These rocks don't even look like they're the same type! They are, at least in the same way that fish and mice are both vertebrates. They both cooled from magma, but the similarities end there. Can you tell what's different?
Igneous rocks cool from magma. The appearance of the rock is created by the composition of the magma. It is also determined by the rate that the magma cools. If the magma cools deep underground, it cools slowly. If the magma cools at or very near the surface, it cools quickly. This results in two different rock types. The rock types can be told apart by the size of their crystals. The size of the crystals creates the texture of the rock.
Intrusive Igneous Rocks
Intrusive igneous rocks cool underground. Deep in the crust, magma cools slowly. Slow cooling gives crystals a chance to grow. Intrusive igneous rocks have relatively large crystals that are easy to see. Intrusive igneous rocks are also called plutonic. A pluton is an igneous rock body that forms within the crust.
Granite is the most common intrusive igneous rock. Pictured below are four types of intrusive rocks (Figure below).
(A) This granite has more plagioclase feldspar than many granites. (B) Diorite has more dark-colored minerals than granite. (C) Gabbro. (D) Peridotite contains olivine and other mafic minerals.
Geological processes have brought some igneous rocks to the surface. Pictured below is a landscape in California’s Sierra Nevada Mountains made of granite that has been raised to create mountains (Figure below).
California’s Sierra Nevada Mountains are intrusive igneous rock exposed at Earth’s surface.
Extrusive Igneous Rocks
Extrusive igneous rocks form above the surface. The lava cools quickly as it pours out onto the surface (Figure below). Extrusive igneous rocks cool much more rapidly than intrusive rocks. The rapid cooling time does not allow time for large crystals to form. So igneous extrusive rocks have smaller crystals than igneous intrusive rocks. Extrusive igneous rocks are also called volcanic rocks.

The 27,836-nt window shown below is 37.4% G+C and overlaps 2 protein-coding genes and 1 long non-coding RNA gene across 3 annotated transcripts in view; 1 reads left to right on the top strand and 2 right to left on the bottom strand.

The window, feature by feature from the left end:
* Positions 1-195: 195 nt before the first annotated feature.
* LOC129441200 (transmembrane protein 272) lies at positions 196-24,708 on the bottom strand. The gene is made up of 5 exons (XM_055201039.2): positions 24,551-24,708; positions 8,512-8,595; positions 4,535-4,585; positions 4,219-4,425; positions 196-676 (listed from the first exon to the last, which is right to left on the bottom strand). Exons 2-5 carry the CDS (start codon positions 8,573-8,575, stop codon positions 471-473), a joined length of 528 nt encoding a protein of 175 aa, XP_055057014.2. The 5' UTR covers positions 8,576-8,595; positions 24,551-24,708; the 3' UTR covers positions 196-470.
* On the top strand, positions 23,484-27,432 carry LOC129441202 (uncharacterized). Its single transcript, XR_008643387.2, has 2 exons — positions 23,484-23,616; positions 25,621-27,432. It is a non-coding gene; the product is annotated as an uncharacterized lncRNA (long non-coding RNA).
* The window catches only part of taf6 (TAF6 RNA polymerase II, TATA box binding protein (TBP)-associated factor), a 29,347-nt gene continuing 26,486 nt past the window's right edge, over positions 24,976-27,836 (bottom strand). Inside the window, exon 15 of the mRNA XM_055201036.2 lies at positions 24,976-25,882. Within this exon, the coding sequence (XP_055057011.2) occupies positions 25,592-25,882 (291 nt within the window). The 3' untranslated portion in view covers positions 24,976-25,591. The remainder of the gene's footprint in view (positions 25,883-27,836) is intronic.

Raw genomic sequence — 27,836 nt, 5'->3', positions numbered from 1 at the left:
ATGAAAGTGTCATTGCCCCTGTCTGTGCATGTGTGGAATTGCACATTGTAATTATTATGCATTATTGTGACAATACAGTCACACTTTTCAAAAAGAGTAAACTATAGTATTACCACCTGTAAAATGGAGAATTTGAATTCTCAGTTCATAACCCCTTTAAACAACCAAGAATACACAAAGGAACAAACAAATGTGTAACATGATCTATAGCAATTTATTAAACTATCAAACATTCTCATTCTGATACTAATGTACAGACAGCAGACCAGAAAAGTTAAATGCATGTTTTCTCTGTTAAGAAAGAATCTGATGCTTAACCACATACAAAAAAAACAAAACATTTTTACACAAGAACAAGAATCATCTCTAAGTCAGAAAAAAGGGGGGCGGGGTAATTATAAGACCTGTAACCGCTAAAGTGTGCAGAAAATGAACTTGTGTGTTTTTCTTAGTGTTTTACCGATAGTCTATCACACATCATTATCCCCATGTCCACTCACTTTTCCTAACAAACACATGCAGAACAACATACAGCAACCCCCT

(A) Lava cools to form extrusive igneous rock. The rocks here are basalts. (B) The strange rock formations of Chiricahua National Monument in Arizona are formed of the extrusive igneous rock rhyolite.
Some extrusive igneous rocks cool so rapidly that crystals do not develop at all. These form a glass, such as obsidian. Others, such as pumice, contain holes where gas bubbles were trapped in the lava. The holes make pumice so light that it actually floats in water. The most common extrusive igneous rock is basalt. It is the rock that makes up the ocean floor. Shown below are three types of extrusive igneous rocks (Figure below).
Different cooling rate and gas content resulted in these different textures.
- Intrusive igneous rocks cool from magma slowly in the crust. They have large crystals.
- Extrusive igneous rocks cool from lava rapidly at the surface. They have small crystals.
- Texture reflects how an igneous rock formed.
- How do intrusive igneous rocks form? What is another name for these rocks?
- How do extrusive igneous rocks form? What is another name for these rocks?
- How can you use texture to determine whether an igneous rock is intrusive or extrusive?
Use the resource below to answer the questions that follow.
- How are intrusive rocks formed?
- What size are the crystals in very coarse rocks? Why are they that size?
- What are the most common coarse rocks?
- How are extrusive rocks formed?
- List the three textures for extrusive rocks.
- Describe rhyolite.
- Describe pumice.
- Explain why obsidian appears black.